A landscape image of the sun setting over a large rock in Lake Mungo, in rural NSW. Photo: Paul Jones

Students connect to Country in inspiring school challenge

Students connect to Country in inspiring school challenge

Digital story competition helps students to understand relationship between science and Country

A new design competition will encourage primary school students to engage with Country and First Nations cultures and then share their experiences in a digital story.

Taking care of Country, which was launched at the University of Wollongong’s (UOW) Science Space last week (Thursday 13 June), is a school challenge inspired by the First Nations stories featured in the film The Earth Above: A Deep Time View of Australia’s Epic History.

The feature-length, full-dome planetarium film was produced by the Australian Research Council Centre of Excellence for Australian Biodiversity and Heritage (CABAH), headquartered at UOW, with Deakin MotionLab in collaboration with First Nations communities and Science Space.

The challenge invites students from schools throughout the Illawarra and beyond to watch The Earth Above and then immerse themselves in their own Country. Their learnings, observations, and experiences in caring for Country will then be used as the inspiration for their own digital story.

A panel of experts will judge the entries with the major prize a visit to the winner’s school by CABAH’s inflatable planetarium dome for screenings of The Earth Above. There are a number of other prizes available.

More than 40 teachers throughout the region attended the challenge launch at Science Space, signing their schools up to the unique and inspiring competition.  

The pedagogy underpinning the challenge is shared by the work of CABAH Associate Investigator (AI) Dr Anthony McKnight, a Gomeroi, Awabakal, Yuin man who weaves spirit in science, and shares his teachings and deep connection with Country with educators and children.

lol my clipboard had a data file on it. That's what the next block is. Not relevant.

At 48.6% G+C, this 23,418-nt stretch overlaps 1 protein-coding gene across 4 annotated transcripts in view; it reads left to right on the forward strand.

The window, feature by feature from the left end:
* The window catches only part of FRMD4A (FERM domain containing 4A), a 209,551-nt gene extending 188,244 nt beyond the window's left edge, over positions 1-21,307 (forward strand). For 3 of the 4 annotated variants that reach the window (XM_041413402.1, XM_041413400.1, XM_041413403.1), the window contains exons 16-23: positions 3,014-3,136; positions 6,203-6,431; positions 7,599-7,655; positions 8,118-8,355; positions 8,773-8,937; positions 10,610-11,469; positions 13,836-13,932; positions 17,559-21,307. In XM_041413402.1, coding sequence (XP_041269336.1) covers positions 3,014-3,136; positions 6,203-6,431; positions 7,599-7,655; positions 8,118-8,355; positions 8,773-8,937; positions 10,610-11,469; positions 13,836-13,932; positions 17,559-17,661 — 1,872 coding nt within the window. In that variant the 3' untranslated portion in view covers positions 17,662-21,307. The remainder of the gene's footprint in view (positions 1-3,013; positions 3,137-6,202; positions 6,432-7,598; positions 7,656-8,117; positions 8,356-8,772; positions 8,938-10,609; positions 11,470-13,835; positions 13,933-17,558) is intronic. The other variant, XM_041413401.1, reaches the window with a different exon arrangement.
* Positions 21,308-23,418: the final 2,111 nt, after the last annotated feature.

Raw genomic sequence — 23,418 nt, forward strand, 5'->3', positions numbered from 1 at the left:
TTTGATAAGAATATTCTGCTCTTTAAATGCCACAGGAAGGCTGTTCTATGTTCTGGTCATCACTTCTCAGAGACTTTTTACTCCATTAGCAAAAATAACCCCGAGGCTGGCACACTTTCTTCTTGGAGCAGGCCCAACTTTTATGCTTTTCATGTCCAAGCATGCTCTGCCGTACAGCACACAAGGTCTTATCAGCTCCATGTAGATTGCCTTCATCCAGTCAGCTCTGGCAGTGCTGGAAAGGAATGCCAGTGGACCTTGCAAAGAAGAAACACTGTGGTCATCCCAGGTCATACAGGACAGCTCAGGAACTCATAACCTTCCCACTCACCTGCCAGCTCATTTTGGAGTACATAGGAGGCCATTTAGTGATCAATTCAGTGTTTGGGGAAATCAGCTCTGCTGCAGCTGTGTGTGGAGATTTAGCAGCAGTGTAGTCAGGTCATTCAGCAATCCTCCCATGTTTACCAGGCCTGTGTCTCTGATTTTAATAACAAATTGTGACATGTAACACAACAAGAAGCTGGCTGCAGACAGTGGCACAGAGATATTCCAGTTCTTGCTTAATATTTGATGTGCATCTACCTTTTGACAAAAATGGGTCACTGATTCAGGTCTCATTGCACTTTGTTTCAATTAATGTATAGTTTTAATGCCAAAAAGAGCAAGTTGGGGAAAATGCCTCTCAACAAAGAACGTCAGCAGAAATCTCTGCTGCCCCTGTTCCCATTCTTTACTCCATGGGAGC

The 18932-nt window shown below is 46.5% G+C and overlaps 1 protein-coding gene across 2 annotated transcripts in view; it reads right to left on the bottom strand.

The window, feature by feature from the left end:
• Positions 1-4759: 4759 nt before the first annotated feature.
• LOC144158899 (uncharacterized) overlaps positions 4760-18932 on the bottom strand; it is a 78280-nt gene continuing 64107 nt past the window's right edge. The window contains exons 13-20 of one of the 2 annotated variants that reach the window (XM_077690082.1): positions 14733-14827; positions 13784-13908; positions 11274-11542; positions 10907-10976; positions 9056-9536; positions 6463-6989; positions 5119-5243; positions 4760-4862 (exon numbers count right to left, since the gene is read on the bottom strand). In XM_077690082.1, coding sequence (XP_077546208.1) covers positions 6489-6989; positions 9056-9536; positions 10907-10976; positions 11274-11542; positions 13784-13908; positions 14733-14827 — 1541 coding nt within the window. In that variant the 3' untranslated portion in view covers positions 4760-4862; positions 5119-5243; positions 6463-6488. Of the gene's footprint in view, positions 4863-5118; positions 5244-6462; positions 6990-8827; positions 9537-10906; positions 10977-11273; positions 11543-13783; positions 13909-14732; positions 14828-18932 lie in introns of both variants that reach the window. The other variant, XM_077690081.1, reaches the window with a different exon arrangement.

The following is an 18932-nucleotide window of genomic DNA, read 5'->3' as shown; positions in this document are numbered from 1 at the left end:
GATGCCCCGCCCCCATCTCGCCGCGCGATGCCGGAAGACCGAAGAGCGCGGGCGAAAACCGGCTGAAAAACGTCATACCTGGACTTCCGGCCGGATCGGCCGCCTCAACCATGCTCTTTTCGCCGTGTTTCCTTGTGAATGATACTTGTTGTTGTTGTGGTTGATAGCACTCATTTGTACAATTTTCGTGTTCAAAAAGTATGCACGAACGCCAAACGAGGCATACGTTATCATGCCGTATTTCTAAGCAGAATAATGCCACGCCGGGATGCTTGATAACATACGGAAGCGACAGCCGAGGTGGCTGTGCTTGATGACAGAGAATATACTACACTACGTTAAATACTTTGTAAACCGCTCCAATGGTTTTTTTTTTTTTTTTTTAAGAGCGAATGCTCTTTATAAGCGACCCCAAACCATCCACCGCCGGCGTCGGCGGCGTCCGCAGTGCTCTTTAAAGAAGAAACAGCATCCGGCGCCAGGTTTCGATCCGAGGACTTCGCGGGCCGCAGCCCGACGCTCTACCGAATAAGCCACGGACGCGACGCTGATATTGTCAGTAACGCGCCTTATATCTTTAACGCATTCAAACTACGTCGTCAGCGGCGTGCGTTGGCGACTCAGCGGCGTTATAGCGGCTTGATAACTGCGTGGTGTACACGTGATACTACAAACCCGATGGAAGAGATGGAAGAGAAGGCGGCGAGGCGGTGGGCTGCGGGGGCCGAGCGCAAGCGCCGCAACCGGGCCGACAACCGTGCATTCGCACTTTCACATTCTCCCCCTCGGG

Dr Tiffani Apps, Associate Investigator at CABAH, said the researchers hope the Taking care of Country challenge will inspire young students and teachers to connect with their own local area, communities and Country, investigate through a scientific lens and then bring this understanding together through action, capturing this process in a digital story to inspire others.

“We are thrilled to be encouraging young students and their teachers to engage with science and Country,” Dr Apps said. “We can’t wait to see the amazing digital stories that the students create.”

The challenge was created by CABAH AIs Dr Tiffani Apps and Dr Anthony McKnight with Chief Investigator Dr Shirley Agostinho, and post-doctoral researcher Lauren Knussen, all of whom are based in UOW’s School of Education.

The Earth Above explores Australia’s past 140,000 years, incorporating traditional and scientific knowledge to tell Australia’s epic story. It transports viewers to four locations: Girraween Lagoon on Larrakia and Wulna Country outside Darwin in the Northern Territory; Cloggs Cave on GunaiKurnai Country in Victoria’s East Gippsland region; Lake Mungo in NSW on the land of the Barkandji/Paakantyi, Ngiyampaa and Mutthi Mutti people; and Jiigurru (Lizard Island) on the Great Barrier Reef, which is sacred to many, including the Dingaal community.

For more information or to find out how to get your school involved in the Taking Care of Country challenge, visit: https://epicaustralia.org.au/tea-school-challenge/

Main photo: The sun sets at Lake Mungo, in NSW, one of the four locations featured in The Earth Above